The All Party Parliamentary Group for Gambling Related Harm (GRH APPG) has called for a blanket ban on gambling advertisements as well as an overhaul of the UK Gambling Commission (UKGC) as part of its final report into online gambling harms.
Following a year-long inquiry, the 50-strong group of MPs – which has emphasised it is ‘not anti-gambling or prohibitionist’ – have made 30 recommendations to improve the procedures in place to tackle problem gambling.
The Group’s report is based on information collected from 10 public evidence sessions, closed sessions, submissions from a wide range of stakeholders and meetings with the Gambling Commission and gambling ministers.
Among the recommendations, the GRH APPG has suggested that a new Gambling Act is introduced which is ‘fit for the digital age’. UK licensed operators should support research, education, prevention and treatment through a new ‘smart levy’, while establishing a Gambling Ombudsman would support consumer redress.
Publishing independent research undertaken by Survation, the GRH APPG underlined that its drastic measures carry public support, with regards to limits on gambling stakes and deposits, reducing gambling marketing exposure to under-18s and banning all offshore ‘tax-avoiding’ operators that have secured UKGC licences.
Carolyn Harris MP, Chair of the All Party Parliamentary Group for Gambling Related Harm, said: “This multi-million pound industry has destroyed people’s lives. They resist change at every turn and claim to be reforming themselves but put forward limited changes.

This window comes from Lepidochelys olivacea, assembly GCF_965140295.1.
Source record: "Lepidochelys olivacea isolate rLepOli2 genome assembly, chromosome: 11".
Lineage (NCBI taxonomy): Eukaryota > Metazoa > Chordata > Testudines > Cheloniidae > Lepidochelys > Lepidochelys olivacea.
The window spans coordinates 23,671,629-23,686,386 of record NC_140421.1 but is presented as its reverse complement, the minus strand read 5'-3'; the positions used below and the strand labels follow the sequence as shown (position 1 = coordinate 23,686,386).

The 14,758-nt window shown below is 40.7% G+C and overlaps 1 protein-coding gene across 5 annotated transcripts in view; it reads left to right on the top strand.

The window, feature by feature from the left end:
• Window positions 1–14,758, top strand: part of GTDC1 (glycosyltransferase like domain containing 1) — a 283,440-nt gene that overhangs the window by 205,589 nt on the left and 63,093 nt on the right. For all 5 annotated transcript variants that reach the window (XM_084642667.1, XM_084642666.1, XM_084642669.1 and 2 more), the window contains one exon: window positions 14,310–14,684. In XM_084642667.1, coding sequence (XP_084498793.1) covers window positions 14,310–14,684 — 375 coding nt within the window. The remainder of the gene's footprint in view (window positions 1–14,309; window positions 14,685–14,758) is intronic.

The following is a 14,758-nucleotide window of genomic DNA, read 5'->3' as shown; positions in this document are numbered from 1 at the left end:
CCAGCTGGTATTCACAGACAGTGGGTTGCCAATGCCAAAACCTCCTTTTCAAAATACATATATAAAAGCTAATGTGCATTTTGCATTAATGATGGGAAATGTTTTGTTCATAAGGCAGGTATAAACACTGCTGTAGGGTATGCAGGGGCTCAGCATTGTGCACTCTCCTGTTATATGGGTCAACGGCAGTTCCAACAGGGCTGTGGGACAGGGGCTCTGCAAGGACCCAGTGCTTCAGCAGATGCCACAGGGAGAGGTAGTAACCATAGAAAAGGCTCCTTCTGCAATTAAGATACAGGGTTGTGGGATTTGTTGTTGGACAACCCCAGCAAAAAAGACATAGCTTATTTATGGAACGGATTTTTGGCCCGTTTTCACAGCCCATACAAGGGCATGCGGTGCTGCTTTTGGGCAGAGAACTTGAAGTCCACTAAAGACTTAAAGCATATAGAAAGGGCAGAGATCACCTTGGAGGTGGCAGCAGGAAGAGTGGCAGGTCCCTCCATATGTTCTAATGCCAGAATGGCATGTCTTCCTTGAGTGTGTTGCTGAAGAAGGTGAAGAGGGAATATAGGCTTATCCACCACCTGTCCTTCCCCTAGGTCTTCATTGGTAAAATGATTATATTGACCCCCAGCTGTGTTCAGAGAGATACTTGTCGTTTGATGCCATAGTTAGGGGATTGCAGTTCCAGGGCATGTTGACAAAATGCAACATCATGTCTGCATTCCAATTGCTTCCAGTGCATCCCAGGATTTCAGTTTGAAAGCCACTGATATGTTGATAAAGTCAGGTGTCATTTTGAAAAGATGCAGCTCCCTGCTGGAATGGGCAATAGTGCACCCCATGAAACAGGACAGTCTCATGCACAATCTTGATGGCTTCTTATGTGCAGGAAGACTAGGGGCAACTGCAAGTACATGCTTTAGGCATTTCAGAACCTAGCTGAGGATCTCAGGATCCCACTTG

“Their primary motive is profit. During the Covid pandemic they said they would end TV and radio advertising but just ended up replacing ads with ads – that none of us want to see. They have shown time and again that they will not effectively self-regulate. We cannot ignore this any longer. Urgent change is needed to stop this industry riding roughshod over people’s lives.”
Speaking at the recent SBC Digital Summit, Harris said that she was on a mission to ‘end the predatory aspects of the industry and its severe impacts on society’s vulnerable’.
On the panel, Harris stated that she has a ‘long list’ of things to tackle, but her three main social concerns related to VIP programmes (including bonus incentives), lack of forced interventions by operators and affordability checks – all of which are also included among the GRH APPG’s recommendations.
Pointing to its new research, the GRH APPG said that a ‘net 82%’ of the UK public agree that there should be a limit on online gambling deposits, a figure that is ‘almost identical’ in support of wagering limits on single bets.
In its call for a blanket advertising ban, the parliamentary group underlined that 82% of people surveyed believe that under-18 audiences should have no exposure to gambling advertising.
Further insights saw the GRH APPG highlight the lack of public confidence in the UK gambling industry in which 37% of people surveyed believed that gambling firms cannot be trusted.
The Rt. Hon. Sir Iain Duncan Smith, Vice-Chair of the Gambling Related Harm All Party Parliamentary Group, said: “We cannot continue with the current lack of regulation for the online industry. We have an industry that is profiteering from vulnerable people gambling more than they can afford.